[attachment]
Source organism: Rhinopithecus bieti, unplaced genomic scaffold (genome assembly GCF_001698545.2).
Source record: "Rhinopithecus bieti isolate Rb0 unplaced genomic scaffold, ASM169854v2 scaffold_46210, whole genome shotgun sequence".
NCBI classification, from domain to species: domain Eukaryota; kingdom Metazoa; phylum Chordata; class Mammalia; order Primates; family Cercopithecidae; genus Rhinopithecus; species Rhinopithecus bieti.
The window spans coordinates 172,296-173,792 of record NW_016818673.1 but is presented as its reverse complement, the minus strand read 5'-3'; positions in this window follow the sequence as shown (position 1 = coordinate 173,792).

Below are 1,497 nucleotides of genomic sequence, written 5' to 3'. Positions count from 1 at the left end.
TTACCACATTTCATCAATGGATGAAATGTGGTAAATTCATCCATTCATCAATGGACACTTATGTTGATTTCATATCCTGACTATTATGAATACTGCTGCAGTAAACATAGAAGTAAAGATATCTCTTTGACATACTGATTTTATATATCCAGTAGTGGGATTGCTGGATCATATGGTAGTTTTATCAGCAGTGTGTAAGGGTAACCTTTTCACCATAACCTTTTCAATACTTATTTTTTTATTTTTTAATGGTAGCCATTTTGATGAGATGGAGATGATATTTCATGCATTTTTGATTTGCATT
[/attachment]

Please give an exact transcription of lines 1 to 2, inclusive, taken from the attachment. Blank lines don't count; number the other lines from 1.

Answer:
Source organism: Rhinopithecus bieti, unplaced genomic scaffold (genome assembly GCF_001698545.2).
Source record: "Rhinopithecus bieti isolate Rb0 unplaced genomic scaffold, ASM169854v2 scaffold_46210, whole genome shotgun sequence".